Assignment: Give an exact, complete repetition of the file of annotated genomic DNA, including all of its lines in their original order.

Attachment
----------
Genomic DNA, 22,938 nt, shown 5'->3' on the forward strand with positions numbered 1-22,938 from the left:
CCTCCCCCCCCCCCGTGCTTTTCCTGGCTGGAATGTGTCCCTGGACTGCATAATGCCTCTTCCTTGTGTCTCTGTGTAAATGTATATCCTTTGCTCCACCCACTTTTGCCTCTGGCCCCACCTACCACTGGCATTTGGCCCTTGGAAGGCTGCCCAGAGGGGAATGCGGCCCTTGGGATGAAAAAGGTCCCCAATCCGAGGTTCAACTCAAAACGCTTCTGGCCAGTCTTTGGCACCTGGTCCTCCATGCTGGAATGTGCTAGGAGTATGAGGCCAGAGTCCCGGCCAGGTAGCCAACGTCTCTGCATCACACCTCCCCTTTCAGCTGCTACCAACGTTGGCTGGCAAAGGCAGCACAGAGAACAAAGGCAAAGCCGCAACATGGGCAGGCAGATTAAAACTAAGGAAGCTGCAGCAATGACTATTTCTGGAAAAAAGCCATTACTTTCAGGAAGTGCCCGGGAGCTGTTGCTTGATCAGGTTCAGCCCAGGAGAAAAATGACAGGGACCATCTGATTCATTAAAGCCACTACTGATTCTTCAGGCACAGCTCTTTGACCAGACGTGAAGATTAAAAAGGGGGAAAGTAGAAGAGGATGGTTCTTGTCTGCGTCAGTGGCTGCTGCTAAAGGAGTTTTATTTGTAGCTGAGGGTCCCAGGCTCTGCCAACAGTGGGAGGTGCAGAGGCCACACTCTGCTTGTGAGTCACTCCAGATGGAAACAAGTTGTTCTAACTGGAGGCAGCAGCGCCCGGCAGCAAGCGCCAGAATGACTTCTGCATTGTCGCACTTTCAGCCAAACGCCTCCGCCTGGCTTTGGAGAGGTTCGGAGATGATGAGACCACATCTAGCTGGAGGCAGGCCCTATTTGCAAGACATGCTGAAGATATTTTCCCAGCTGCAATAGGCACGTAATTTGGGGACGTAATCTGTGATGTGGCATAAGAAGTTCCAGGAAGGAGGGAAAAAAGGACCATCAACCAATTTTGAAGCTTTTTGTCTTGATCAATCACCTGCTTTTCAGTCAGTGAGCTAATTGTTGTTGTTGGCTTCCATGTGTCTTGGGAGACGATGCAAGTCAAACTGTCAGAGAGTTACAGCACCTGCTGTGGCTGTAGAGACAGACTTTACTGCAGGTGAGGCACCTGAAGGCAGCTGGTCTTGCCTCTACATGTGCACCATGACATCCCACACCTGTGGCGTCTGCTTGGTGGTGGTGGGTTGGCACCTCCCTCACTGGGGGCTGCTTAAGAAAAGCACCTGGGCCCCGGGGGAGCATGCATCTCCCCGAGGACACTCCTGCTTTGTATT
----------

Genomic DNA, 22,938 nt, shown 5'->3' on the forward strand with positions numbered 1-22,938 from the left:
CCTCCCCCCCCCCCGTGCTTTTCCTGGCTGGAATGTGTCCCTGGACTGCATAATGCCTCTTCCTTGTGTCTCTGTGTAAATGTATATCCTTTGCTCCACCCACTTTTGCCTCTGGCCCCACCTACCACTGGCATTTGGCCCTTGGAAGGCTGCCCAGAGGGGAATGCGGCCCTTGGGATGAAAAAGGTCCCCAATCCGAGGTTCAACTCAAAACGCTTCTGGCCAGTCTTTGGCACCTGGTCCTCCATGCTGGAATGTGCTAGGAGTATGAGGCCAGAGTCCCGGCCAGGTAGCCAACGTCTCTGCATCACACCTCCCCTTTCAGCTGCTACCAACGTTGGCTGGCAAAGGCAGCACAGAGAACAAAGGCAAAGCCGCAACATGGGCAGGCAGATTAAAACTAAGGAAGCTGCAGCAATGACTATTTCTGGAAAAAAGCCATTACTTTCAGGAAGTGCCCGGGAGCTGTTGCTTGATCAGGTTCAGCCCAGGAGAAAAATGACAGGGACCATCTGATTCATTAAAGCCACTACTGATTCTTCAGGCACAGCTCTTTGACCAGACGTGAAGATTAAAAAGGGGGAAAGTAGAAGAGGATGGTTCTTGTCTGCGTCAGTGGCTGCTGCTAAAGGAGTTTTATTTGTAGCTGAGGGTCCCAGGCTCTGCCAACAGTGGGAGGTGCAGAGGCCACACTCTGCTTGTGAGTCACTCCAGATGGAAACAAGTTGTTCTAACTGGAGGCAGCAGCGCCCGGCAGCAAGCGCCAGAATGACTTCTGCATTGTCGCACTTTCAGCCAAACGCCTCCGCCTGGCTTTGGAGAGGTTCGGAGATGATGAGACCACATCTAGCTGGAGGCAGGCCCTATTTGCAAGACATGCTGAAGATATTTTCCCAGCTGCAATAGGCACGTAATTTGGGGACGTAATCTGTGATGTGGCATAAGAAGTTCCAGGAAGGAGGGAAAAAAGGACCATCAACCAATTTTGAAGCTTTTTGTCTTGATCAATCACCTGCTTTTCAGTCAGTGAGCTAATTGTTGTTGTTGGCTTCCATGTGTCTTGGGAGACGATGCAAGTCAAACTGTCAGAGAGTTACAGCACCTGCTGTGGCTGTAGAGACAGACTTTACTGCAGGTGAGGCACCTGAAGGCAGCTGGTCTTGCCTCTACATGTGCACCATGACATCCCACACCTGTGGCGTCTGCTTGGTGGTGGTGGGTTGGCACCTCCCTCACTGGGGGCTGCTTAAGAAAAGCACCTGGGCCCCGGGGGAGCATGCATCTCCCCGAGGACACTCCTGCTTTGTATT